Sunday, June 12, 2011

Final Berks Post (what I love about the Berks)

All right... so despite my grumpiness at feeling marginalized because of my scholarly interests, which grumpiness increased when I overheard the following comments:

"I need one of those handouts -- the one with the funny writing" (for two incredibly normal-to-ANY-pre-modernist documents)

" least you can ignore all that irrelevant medieval stuff" ('irrelevant' definitely modified medieval rather than stuff)

Despite that, I enjoyed the Berks as I have before. There were tons of cool people, and the medievalists (and some other pre-modernists) who were there at least had the chance to see each other and hang out together a bit more than we would have at the Zoo. There was an antiquity paper, two (TWO!) Carolingian papers, a couple of charter papers, and some later stuff. The nice thing about being a medievalist (especially if you're one like me who started in the 19th C, then moved to Tudor, then to Classics, then forward to Anglo-Norman before settling in the EMA) is that there's a pretty broad range of stuff that is familiar. The panels I went to were all really good, and almost every paper was solid, interesting, and well worth hearing. There were a couple that were less good, but none were poor. I heard a gorgeous paper on Late Antique cosmetics and pharmacology, a really interesting one on the ways Chinggis Khan used marriage networks, another on Baldwin of Flanders' marriages... The quality of papers is a real tribute to the program committee(s). I went to a workshop today, and can't say I loved the format, but that might in part be because the one I went to was sort of cobbled together from a solid panel and some papers that needed homes, I think.

Besides that, though, Berks did offer one of the things it does really well -- the opportunity to meet other scholars, make connections, mentor and be mentored, and in my case, get my butt kicked about my inability to move papers to publications. I'm not sure why, but Berks does tend to attract a group of women scholars who just don't have time for bullshit. It results in a different sort of dynamics -- maybe because women in groups, or maybe those women? are really good at being blunt without hurting feelings or egos. So if you are thinking of Berks, then keep an eye out for the CFP. The only way to get more pre-modern on the program is to get involved. And the benefits generally outweigh the costs (which can be semi-pricey, depending on where it is -- UMass was expensive, but Minnesota was really cheap). Besides, if you're anything like me, you teach enough non-medieval stuff that you can still still ask questions at panels :-)


Janice said...

The next Berks will be in Toronto in 2014 which is surprisingly cheap if you aren't a frequent visitor to Canada. Check out and see if the start-up airline, Porter, is flying from a city near to you to the Toronto Island (Billy Bishop) airport!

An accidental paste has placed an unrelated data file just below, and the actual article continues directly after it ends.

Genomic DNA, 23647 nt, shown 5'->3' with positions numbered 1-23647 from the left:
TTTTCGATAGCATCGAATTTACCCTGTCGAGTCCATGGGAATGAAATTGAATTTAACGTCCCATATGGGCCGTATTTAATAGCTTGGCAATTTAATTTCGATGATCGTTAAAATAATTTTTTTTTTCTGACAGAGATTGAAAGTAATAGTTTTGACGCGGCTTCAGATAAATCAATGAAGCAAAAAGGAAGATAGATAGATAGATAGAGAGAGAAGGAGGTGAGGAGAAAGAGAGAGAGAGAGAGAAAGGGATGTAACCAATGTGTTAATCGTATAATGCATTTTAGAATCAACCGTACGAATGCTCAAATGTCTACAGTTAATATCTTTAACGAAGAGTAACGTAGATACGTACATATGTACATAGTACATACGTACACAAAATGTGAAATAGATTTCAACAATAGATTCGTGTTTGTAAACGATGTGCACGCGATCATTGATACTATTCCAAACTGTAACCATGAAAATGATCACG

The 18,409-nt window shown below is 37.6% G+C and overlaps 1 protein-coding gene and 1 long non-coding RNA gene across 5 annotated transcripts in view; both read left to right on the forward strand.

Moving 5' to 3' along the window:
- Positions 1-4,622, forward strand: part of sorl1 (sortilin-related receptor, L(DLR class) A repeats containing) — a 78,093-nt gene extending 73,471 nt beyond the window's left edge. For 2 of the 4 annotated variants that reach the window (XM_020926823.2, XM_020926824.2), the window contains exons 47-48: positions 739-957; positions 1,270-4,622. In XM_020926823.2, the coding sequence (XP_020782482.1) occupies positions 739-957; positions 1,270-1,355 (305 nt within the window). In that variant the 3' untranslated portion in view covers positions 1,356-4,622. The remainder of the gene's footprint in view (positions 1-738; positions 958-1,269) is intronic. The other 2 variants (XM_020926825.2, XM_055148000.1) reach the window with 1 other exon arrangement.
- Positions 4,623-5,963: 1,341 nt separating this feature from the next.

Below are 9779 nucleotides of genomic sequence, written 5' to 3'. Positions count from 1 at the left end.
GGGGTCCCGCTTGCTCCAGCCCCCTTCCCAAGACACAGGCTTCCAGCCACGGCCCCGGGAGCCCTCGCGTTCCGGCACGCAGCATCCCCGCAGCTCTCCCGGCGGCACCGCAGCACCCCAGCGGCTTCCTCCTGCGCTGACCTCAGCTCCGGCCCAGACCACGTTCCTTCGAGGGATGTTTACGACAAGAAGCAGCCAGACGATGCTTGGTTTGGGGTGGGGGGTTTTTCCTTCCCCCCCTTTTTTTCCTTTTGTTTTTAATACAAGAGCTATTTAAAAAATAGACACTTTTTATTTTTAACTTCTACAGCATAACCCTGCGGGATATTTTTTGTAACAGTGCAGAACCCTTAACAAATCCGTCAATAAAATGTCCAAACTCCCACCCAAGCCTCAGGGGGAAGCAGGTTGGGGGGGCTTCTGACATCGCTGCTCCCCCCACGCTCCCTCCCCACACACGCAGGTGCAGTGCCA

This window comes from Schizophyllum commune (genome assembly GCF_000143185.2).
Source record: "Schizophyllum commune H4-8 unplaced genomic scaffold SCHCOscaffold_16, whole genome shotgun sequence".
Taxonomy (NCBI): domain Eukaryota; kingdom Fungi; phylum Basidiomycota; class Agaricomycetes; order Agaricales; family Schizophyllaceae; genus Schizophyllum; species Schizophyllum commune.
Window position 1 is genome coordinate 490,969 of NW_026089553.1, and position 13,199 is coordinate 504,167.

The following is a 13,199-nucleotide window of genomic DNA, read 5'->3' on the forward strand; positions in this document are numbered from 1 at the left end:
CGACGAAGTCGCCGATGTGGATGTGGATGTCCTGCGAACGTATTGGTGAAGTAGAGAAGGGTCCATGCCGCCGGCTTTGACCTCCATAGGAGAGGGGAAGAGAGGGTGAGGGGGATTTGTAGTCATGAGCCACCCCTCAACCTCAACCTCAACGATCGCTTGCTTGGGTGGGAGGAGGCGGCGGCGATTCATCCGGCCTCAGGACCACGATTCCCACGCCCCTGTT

Like you, I was saddened that there were a few timeslots where I had to work to find something fit to my interests. Considering that I teach 5500 years of history, that's saying something! More non-North American history, please? Maybe we can cook up a roundtable or even a workshop for 2014?

I liked the no-nonsense aspects that you highlighted, but I also appreciated the bonding opportunities. Other women who've had very similar experiences in their personal as well as professional life? They give me hope that I can do so, too. Plus I have to say that all of the receptions were worth the time. It wasn't holding court around a few bigwigs, but a real chance to mingle and talk out interesting ideas.

Another Damned Medievalist said...

I think there were a lot of non-North American sessions, but they were still mostly modern. I seem to recall more Asian, Central/South American, and general PoCo papers than in the past. Still, it feels like some of the same-ol' 'expand the non-North American offerings by cutting irrelevant pre-modern Europe,' shit that we see in academic departments when a pre-modernist retires.

Meluseena said...

I need to be much less shy at these things. I tend to duck in, love the papers, and then flee asap. But I thought the organizers did a great job of spacing out the medieval sessions. AND there were far more pre-modern papers this year than there were in 2005, when I think there were only TWO sessions. It was great to see so many medievalists in action, though!

Another Damned Medievalist said...

Yeah -- there wasn't a lot of conflict, at least, except on Sunday! *ponders which of the people I probably saw at each session could be Meluseena*

E. R. Truitt said...

ADM, thanks for the updates and also the open letter to the organizers. I haven't been to Berks yet, but am hoping to go the next time. It bums me out when I got to big meetings and there are maybe four papers on medieval subjects, so maybe the more medievalists who go, the better?